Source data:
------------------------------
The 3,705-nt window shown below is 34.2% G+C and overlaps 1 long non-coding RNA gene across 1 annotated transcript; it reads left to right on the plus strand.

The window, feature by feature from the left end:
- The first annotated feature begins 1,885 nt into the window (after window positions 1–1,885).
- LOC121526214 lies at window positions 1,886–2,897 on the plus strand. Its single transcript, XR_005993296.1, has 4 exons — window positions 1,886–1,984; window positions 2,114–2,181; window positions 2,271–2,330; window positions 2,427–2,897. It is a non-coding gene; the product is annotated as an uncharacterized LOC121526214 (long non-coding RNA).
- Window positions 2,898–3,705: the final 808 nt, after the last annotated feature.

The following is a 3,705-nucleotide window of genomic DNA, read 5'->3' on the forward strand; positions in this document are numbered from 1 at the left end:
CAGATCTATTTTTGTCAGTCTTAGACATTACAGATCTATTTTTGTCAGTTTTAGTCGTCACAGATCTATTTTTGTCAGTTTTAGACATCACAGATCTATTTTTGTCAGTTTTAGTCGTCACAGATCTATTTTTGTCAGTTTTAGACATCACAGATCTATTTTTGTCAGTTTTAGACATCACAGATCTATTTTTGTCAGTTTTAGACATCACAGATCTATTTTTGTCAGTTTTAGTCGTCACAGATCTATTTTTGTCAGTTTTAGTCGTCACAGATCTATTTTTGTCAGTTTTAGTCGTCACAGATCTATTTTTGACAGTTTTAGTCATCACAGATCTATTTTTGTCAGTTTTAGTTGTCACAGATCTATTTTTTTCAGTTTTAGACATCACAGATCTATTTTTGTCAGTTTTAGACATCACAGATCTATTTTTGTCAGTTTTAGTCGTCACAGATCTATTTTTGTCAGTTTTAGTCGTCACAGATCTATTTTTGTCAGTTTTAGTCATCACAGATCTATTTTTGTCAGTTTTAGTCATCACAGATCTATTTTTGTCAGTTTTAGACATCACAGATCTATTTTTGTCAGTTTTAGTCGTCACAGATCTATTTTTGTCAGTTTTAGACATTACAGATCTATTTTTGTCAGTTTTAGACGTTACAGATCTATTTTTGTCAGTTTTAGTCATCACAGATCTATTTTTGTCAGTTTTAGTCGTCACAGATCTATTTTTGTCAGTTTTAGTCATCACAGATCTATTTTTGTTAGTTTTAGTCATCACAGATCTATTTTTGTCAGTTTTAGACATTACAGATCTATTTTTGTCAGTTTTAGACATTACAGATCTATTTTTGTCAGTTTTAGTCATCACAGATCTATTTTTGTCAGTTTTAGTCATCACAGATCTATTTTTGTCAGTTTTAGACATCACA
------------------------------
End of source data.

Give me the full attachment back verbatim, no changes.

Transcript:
The 3,705-nt window shown below is 34.2% G+C and overlaps 1 long non-coding RNA gene across 1 annotated transcript; it reads left to right on the plus strand.

The window, feature by feature from the left end:
- The first annotated feature begins 1,885 nt into the window (after window positions 1–1,885).
- LOC121526214 lies at window positions 1,886–2,897 on the plus strand. Its single transcript, XR_005993296.1, has 4 exons — window positions 1,886–1,984; window positions 2,114–2,181; window positions 2,271–2,330; window positions 2,427–2,897. It is a non-coding gene; the product is annotated as an uncharacterized LOC121526214 (long non-coding RNA).
- Window positions 2,898–3,705: the final 808 nt, after the last annotated feature.

The following is a 3,705-nucleotide window of genomic DNA, read 5'->3' on the forward strand; positions in this document are numbered from 1 at the left end:
CAGATCTATTTTTGTCAGTCTTAGACATTACAGATCTATTTTTGTCAGTTTTAGTCGTCACAGATCTATTTTTGTCAGTTTTAGACATCACAGATCTATTTTTGTCAGTTTTAGTCGTCACAGATCTATTTTTGTCAGTTTTAGACATCACAGATCTATTTTTGTCAGTTTTAGACATCACAGATCTATTTTTGTCAGTTTTAGACATCACAGATCTATTTTTGTCAGTTTTAGTCGTCACAGATCTATTTTTGTCAGTTTTAGTCGTCACAGATCTATTTTTGTCAGTTTTAGTCGTCACAGATCTATTTTTGACAGTTTTAGTCATCACAGATCTATTTTTGTCAGTTTTAGTTGTCACAGATCTATTTTTTTCAGTTTTAGACATCACAGATCTATTTTTGTCAGTTTTAGACATCACAGATCTATTTTTGTCAGTTTTAGTCGTCACAGATCTATTTTTGTCAGTTTTAGTCGTCACAGATCTATTTTTGTCAGTTTTAGTCATCACAGATCTATTTTTGTCAGTTTTAGTCATCACAGATCTATTTTTGTCAGTTTTAGACATCACAGATCTATTTTTGTCAGTTTTAGTCGTCACAGATCTATTTTTGTCAGTTTTAGACATTACAGATCTATTTTTGTCAGTTTTAGACGTTACAGATCTATTTTTGTCAGTTTTAGTCATCACAGATCTATTTTTGTCAGTTTTAGTCGTCACAGATCTATTTTTGTCAGTTTTAGTCATCACAGATCTATTTTTGTTAGTTTTAGTCATCACAGATCTATTTTTGTCAGTTTTAGACATTACAGATCTATTTTTGTCAGTTTTAGACATTACAGATCTATTTTTGTCAGTTTTAGTCATCACAGATCTATTTTTGTCAGTTTTAGTCATCACAGATCTATTTTTGTCAGTTTTAGACATCACA